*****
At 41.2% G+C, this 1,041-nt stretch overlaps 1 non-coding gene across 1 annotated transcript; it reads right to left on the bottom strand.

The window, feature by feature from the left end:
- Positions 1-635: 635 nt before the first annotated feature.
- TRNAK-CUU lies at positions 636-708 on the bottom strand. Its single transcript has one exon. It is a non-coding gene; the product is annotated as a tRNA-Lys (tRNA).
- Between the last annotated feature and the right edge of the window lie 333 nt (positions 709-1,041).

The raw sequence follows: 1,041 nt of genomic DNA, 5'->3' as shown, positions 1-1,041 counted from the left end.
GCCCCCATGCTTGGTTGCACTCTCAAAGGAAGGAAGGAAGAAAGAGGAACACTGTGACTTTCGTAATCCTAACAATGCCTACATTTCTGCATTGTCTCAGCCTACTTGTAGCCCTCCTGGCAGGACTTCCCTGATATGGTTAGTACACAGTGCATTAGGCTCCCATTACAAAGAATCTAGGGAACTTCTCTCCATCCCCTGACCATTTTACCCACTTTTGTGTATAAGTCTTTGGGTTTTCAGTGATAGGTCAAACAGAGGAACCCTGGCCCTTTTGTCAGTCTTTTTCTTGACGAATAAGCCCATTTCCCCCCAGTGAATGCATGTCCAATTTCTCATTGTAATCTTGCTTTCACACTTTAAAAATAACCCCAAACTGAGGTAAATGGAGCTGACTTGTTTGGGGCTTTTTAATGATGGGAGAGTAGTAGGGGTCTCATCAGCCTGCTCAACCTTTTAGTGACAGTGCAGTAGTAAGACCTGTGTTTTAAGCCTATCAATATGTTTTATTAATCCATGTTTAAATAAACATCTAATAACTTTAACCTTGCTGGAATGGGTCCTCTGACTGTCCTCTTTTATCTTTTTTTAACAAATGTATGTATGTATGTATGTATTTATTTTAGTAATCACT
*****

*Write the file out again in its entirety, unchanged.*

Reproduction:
At 41.2% G+C, this 1,041-nt stretch overlaps 1 non-coding gene across 1 annotated transcript; it reads right to left on the bottom strand.

The window, feature by feature from the left end:
- Positions 1-635: 635 nt before the first annotated feature.
- TRNAK-CUU lies at positions 636-708 on the bottom strand. Its single transcript has one exon. It is a non-coding gene; the product is annotated as a tRNA-Lys (tRNA).
- Between the last annotated feature and the right edge of the window lie 333 nt (positions 709-1,041).

The raw sequence follows: 1,041 nt of genomic DNA, 5'->3' as shown, positions 1-1,041 counted from the left end.
GCCCCCATGCTTGGTTGCACTCTCAAAGGAAGGAAGGAAGAAAGAGGAACACTGTGACTTTCGTAATCCTAACAATGCCTACATTTCTGCATTGTCTCAGCCTACTTGTAGCCCTCCTGGCAGGACTTCCCTGATATGGTTAGTACACAGTGCATTAGGCTCCCATTACAAAGAATCTAGGGAACTTCTCTCCATCCCCTGACCATTTTACCCACTTTTGTGTATAAGTCTTTGGGTTTTCAGTGATAGGTCAAACAGAGGAACCCTGGCCCTTTTGTCAGTCTTTTTCTTGACGAATAAGCCCATTTCCCCCCAGTGAATGCATGTCCAATTTCTCATTGTAATCTTGCTTTCACACTTTAAAAATAACCCCAAACTGAGGTAAATGGAGCTGACTTGTTTGGGGCTTTTTAATGATGGGAGAGTAGTAGGGGTCTCATCAGCCTGCTCAACCTTTTAGTGACAGTGCAGTAGTAAGACCTGTGTTTTAAGCCTATCAATATGTTTTATTAATCCATGTTTAAATAAACATCTAATAACTTTAACCTTGCTGGAATGGGTCCTCTGACTGTCCTCTTTTATCTTTTTTTAACAAATGTATGTATGTATGTATGTATTTATTTTAGTAATCACT